Clean Fuel Regulations came into effect in July of last year, and it’s a quarter of what it will be by the time 2023 arrives. It’s an additional cost above carbon tax. The Federal Gas Tax is increasing every April 1 from here on out to 2030. The price of gas will grow, as the federal carbon tax is scheduled to rise incrementally to $170 per tonne in 2030.

This April 1 will see Trudeau raise the federal carbon tax from $65 to $80 per tonne of greenhouse gas emissions.

The Parliamentary Budget Officer provides independent economic and financial analysis to Canada’s Parliament and says that by the time we reach 2030, 80 per cent of Manitobans will pay more in gas tax than what they will receive in rebates. By 2030, the average net cost for Canadian households paying carbon tax will climb to about $1,490 in Manitoba for the year.


After rebates for 2024 and 2025, 60 per cent of Manitobans will pay between $377 and $911 in 2024-25 after rebates.

Dan McTeague is president of Canadians for Affordable Energy and also runs gas prediction sites for many cities in the nation. He explains clean fuel regulation is their second attempt to reduce emissions.

“We’re not talking pollutants here; we’re talking CO2. But they want those emissions down,” says McTeague. “They’ve targeted the oil and gas sector and what they’ve actually done is said that you have to reduce your emissions of CO2 by 30 per cent by 2030. To do that, refineries across Canada have had two options, with the first one to simply pass on the cost to Canadians. We’re seeing that in British Columbia, where the average cost of the clean fuel standard is about $0.17 a litre. We haven’t paid that here in the rest of the country.”


He notes Atlantic Canada started to implement a clean fuel standard in response to the federal government’s mandate last July 1st. That increased gas prices about $.06 to $.08 a litre in Nova Scotia, New Brunswick, Newfoundland, and PEI.

“Ontario, Quebec, Manitoba, Saskatchewan, and Alberta have so far not had to pay that. But what it does mean is that there are more taxes coming down the pipeline. Refineries in our region — Quebec all the way out to Alberta — have been able to mix a lot more ethanol in gasoline. People are noticing this. They’re noticing their mileage isn’t as great because ethanol does not have the same energy properties or density as gasoline. So, we’re going to go 15 per cent ethanol across Canada. Once that’s used up, to meet that 30 per cent reduction, refineries are going to have to buy carbon credits. And that’s where it gets very pricey. Ultimately, it starts at $.04 to $.06 a litre going up by that amount, say $.04 a litre to 2030. And by 2030, it will be an additional $.20 a litre on fuel, $.22 or $.23 on diesel. And of course, that’s on top of the existing carbon tax.”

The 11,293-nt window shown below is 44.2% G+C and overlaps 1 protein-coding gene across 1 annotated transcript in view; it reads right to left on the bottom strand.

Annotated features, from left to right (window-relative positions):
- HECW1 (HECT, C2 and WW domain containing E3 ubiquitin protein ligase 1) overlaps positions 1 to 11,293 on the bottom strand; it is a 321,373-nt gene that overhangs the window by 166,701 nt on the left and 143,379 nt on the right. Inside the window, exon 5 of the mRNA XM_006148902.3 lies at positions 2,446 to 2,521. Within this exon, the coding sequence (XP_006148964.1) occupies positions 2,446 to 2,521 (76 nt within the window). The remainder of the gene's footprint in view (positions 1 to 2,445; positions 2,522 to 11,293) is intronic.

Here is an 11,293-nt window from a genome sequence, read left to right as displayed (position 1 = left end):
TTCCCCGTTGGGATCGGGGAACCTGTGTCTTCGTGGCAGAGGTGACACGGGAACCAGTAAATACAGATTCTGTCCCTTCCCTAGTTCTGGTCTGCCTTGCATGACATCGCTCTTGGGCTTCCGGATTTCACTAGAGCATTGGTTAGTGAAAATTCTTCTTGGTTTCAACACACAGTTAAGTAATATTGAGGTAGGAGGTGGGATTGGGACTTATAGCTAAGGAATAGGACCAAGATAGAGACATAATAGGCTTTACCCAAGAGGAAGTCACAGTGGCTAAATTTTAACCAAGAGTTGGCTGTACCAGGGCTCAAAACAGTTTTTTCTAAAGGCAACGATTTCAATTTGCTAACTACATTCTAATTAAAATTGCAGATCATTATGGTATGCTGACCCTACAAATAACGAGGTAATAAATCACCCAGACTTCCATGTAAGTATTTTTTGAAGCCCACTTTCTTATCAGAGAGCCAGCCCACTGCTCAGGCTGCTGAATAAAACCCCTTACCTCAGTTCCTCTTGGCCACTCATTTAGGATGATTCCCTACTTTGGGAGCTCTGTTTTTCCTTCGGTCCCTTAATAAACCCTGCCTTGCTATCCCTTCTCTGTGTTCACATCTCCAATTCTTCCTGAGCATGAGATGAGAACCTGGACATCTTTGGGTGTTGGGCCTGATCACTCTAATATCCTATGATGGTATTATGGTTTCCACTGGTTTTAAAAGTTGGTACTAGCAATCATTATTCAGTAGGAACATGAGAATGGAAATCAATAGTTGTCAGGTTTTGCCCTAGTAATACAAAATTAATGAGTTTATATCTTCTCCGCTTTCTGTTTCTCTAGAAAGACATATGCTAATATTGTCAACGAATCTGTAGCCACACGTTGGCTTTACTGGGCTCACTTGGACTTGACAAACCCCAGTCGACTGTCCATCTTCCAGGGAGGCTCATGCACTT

He says carbon tax will see prices go up every April 1st from what it is today — $.3743 cents a litre by 2030.

“In addition to that $0.20, you’re looking at another $0.30 a litre plus GST. So, it’s going to make gasoline and diesel very expensive. It’s deliberate and it’s intentional. It’s to tell people that you have to find other alternatives to things that they consider pollutants, which is so important. The word ‘pollution’ is used very, very loosely here. They’re considering CO2 a pollutant which, as we know scientifically, is inaccurate and highly misleading. CO2 is not a pollutant and it’s very much a part of what provides and sustains life.”

McTeague says this means that our farmers, miners, foresters, and others, must find alternatives like electricity.


“Good luck with that, because I’m not sure that hauling massive loads, whatever they’re going to do with electric chargers in the middle of a 2,000-acre field, is going to cut the mustard.  I’m being flippant, but I think people have to recognize just how dumb that is. Harvesters and tillers — that kind of heavy equipment — machinery doesn’t run on electric-sourced power.”

He notes even if it was possible, the amount of energy required to meet that is astronomical. McTeague says this takes us in several other directions.

“The problem is that what we’re looking at here is that no one’s really thought this through. Everyone wants to think that we have a responsibility, but they don’t want to talk about costs, and they didn’t for the past four years. You couldn’t get consumers or anybody to talk about costs. Now they are, because they’re realizing that the rebates don’t cut it. The Parliamentary Budget Officer says that the rebates provided by the governor on the first carbon tax fell well short, and people are finding that it’s not something you want to support. And as long as you have a government saying, ‘Down your throat, you take it, you eat it, you absorb it. We don’t care what it does to your quality of life; too bad,’ that’s the dilemma. And I’m not sure how to resolve it. I’m not in the business of politics anymore. I was a Liberal MP for 18 years, but this is certainly not something I would have supported with my party. I would have told them to back off quickly because you’re going to lose the next election, and they are going to lose.”